7. Destroyer - "European Oils": From the first stroke of the piano keys on the best track off of Dan Bejar's solo project, Destroyer's, fifth full-length album, it is difficult not to be intrigued. It is once Bejar opens his mouth however, that the listener is won over. Bejar's clever (sometime clumsy) way with words immediately creates a sense of character in his songs, that pulls you in. "European Oils" is no different, with a number of quotable lines sprinkled throughout. None of this would matter though if the music didn't hold up, and Bejar's talent as a (more than) capable multi-instrument musician is visible throughout "European Oils"...fluttering pianos, dirty guitar solos, and la la's, what a fucking maniac.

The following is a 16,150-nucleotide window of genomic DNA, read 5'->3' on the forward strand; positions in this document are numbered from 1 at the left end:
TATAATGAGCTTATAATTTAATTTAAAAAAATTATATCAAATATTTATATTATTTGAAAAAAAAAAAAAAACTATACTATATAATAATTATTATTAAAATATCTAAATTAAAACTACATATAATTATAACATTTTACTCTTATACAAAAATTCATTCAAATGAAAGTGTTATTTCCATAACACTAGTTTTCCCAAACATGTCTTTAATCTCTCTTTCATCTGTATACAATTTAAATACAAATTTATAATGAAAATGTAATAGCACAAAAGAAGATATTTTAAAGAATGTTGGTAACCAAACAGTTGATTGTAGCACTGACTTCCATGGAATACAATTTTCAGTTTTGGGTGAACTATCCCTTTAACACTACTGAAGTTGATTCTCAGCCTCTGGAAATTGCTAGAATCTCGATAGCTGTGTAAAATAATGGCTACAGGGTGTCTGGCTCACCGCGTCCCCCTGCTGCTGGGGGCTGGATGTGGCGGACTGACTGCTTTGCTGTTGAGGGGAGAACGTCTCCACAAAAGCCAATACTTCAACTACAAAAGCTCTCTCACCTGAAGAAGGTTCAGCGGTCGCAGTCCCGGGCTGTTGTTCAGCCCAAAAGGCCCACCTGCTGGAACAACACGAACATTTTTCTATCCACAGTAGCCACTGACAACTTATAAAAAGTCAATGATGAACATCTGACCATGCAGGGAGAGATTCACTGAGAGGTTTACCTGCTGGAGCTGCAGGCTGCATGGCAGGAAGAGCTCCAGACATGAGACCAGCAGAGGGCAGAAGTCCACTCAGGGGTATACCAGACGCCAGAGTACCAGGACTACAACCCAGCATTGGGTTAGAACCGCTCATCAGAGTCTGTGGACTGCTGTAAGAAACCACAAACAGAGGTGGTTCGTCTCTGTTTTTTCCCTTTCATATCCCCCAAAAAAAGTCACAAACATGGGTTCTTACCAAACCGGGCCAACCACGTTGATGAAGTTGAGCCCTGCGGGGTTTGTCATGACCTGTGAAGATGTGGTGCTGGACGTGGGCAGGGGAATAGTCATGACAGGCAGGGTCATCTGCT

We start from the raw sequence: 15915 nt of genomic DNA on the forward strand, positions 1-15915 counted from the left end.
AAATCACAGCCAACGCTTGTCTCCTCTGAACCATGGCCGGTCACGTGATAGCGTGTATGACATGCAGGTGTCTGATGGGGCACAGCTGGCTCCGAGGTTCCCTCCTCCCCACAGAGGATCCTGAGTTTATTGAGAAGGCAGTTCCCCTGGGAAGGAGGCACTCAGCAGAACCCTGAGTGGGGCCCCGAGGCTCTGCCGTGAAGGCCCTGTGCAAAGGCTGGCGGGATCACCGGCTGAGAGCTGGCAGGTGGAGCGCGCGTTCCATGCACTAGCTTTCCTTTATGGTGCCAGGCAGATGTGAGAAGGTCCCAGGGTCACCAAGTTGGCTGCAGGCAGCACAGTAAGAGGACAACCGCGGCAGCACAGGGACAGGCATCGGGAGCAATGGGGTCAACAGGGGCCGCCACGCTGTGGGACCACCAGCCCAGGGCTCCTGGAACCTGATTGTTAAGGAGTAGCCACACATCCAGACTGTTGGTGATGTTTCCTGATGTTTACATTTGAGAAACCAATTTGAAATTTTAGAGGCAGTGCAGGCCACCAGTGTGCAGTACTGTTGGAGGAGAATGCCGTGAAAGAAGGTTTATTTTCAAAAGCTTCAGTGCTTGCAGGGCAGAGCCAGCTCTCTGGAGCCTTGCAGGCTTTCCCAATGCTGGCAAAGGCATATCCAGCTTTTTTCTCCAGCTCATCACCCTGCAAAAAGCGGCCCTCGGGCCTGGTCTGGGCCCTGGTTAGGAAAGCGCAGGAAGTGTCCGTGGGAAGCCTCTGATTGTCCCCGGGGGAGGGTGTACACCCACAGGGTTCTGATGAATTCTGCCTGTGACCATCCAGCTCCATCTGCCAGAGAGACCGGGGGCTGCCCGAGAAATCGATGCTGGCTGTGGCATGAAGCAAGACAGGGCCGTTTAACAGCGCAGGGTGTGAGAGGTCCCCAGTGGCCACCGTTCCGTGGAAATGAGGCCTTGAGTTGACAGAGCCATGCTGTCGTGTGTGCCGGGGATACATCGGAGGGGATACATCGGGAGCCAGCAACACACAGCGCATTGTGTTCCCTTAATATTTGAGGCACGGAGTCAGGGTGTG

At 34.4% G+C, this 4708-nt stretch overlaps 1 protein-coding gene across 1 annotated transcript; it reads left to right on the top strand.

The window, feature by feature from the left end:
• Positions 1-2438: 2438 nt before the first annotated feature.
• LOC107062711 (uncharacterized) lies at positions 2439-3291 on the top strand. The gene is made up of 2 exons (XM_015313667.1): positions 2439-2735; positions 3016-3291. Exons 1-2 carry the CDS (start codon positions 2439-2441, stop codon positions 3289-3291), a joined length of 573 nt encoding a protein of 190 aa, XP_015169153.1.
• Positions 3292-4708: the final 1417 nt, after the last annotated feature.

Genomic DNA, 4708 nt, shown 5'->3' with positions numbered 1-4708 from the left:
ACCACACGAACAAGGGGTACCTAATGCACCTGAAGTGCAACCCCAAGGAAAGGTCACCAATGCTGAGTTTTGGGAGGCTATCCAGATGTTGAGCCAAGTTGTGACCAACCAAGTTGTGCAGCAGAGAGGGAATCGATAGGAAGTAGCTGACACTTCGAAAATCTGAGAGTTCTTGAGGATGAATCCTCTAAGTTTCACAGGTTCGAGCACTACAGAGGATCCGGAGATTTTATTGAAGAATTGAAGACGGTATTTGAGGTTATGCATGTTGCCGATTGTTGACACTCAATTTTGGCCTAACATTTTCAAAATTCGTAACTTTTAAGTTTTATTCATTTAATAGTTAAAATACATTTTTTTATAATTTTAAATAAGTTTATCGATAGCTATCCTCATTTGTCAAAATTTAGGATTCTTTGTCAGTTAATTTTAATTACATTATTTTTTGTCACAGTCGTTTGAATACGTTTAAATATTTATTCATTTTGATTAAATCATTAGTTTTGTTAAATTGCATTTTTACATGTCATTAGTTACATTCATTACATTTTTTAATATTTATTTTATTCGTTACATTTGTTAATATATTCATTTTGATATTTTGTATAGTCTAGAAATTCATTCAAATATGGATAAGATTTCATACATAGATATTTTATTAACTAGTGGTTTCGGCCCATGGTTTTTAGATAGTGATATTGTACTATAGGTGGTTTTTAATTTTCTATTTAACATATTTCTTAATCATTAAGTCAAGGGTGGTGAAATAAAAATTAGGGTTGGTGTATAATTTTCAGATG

6. TV on the Radio - "Wolf Like Me": Best track off an album that every critic in the world thought was this year's masterpiece. I didn't exactly fall for the album, but one cannot deny the brilliance of some of the tracks. On an album that knew no genre, "Wolf Like Me", is TV on the Radio doing their best attempt at rocking out (which for them means, rock and roll with thick layers of noise/sound/vocals stacked on top of one another). It's impossible to listen to this song without having your foot tapping though. Throw in the most accessible melody on the album, one of the best voices in "indie-rock", a flip-the-switch slowdown of a bridge (that accentuates the fervor of the rest of the song), and you have my only nod to TV on the Radio for the 2006 year in music (gasp!).